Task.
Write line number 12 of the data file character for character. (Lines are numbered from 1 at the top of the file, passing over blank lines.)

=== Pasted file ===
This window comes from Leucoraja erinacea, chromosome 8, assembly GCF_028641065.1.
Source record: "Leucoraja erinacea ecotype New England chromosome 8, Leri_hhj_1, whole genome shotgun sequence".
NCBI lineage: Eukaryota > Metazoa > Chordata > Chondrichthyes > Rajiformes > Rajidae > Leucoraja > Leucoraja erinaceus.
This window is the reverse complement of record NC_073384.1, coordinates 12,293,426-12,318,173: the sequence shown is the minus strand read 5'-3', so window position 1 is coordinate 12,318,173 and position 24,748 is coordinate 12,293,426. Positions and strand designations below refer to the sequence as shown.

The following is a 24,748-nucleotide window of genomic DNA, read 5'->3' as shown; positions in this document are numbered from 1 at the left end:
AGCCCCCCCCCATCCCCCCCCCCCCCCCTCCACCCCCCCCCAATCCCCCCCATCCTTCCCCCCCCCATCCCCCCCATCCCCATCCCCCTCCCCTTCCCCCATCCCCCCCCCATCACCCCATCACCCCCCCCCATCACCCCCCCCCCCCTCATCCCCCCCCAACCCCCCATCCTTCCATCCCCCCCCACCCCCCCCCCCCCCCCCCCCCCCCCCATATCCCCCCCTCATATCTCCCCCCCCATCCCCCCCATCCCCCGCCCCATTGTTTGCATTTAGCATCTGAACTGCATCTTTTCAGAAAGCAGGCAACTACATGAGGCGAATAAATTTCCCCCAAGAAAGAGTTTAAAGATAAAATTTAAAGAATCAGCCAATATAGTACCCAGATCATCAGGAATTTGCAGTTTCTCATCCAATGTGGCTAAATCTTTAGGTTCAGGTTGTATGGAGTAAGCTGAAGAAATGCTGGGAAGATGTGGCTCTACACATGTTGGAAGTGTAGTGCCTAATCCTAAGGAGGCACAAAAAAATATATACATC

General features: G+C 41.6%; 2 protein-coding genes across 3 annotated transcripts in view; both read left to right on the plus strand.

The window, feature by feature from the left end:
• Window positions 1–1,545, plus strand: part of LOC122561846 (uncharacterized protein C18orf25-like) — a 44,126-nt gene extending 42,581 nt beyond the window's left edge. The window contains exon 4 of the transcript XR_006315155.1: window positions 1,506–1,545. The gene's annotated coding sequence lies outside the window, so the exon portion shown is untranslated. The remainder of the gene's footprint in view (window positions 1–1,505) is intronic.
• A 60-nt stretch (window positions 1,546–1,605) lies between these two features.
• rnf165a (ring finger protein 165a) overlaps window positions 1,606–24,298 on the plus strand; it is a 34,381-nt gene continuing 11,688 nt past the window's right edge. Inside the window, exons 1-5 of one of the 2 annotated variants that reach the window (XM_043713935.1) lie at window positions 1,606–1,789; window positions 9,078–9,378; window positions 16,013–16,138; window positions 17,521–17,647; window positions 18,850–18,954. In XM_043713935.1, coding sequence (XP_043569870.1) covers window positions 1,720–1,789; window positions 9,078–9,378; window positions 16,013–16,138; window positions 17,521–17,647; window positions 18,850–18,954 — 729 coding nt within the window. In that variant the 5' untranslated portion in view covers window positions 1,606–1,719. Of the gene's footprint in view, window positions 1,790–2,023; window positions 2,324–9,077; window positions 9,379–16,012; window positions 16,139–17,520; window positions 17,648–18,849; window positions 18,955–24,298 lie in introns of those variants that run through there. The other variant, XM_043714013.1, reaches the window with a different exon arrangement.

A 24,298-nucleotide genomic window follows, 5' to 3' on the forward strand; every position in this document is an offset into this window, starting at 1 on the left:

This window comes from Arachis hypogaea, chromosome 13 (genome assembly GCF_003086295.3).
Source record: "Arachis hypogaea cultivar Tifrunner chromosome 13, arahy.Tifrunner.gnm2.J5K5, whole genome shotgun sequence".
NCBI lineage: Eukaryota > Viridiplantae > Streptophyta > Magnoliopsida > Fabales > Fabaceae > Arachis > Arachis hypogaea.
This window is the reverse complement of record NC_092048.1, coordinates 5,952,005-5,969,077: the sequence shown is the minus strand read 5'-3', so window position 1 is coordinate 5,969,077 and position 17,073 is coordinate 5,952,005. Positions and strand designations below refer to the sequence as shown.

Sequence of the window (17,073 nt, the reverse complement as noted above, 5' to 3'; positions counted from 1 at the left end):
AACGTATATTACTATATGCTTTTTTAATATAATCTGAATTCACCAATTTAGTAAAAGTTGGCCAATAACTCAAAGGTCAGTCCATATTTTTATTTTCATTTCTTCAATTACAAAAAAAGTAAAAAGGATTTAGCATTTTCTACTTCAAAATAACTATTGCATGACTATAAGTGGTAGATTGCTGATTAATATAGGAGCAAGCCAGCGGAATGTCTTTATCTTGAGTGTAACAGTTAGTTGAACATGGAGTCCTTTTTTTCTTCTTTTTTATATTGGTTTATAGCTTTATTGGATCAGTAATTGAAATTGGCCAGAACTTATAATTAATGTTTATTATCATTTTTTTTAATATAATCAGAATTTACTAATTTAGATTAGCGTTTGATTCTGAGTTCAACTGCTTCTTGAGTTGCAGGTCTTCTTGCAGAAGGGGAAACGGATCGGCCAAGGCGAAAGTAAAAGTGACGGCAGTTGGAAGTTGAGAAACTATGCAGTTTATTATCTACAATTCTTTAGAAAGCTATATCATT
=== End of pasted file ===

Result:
A 24,298-nucleotide genomic window follows, 5' to 3' on the forward strand; every position in this document is an offset into this window, starting at 1 on the left: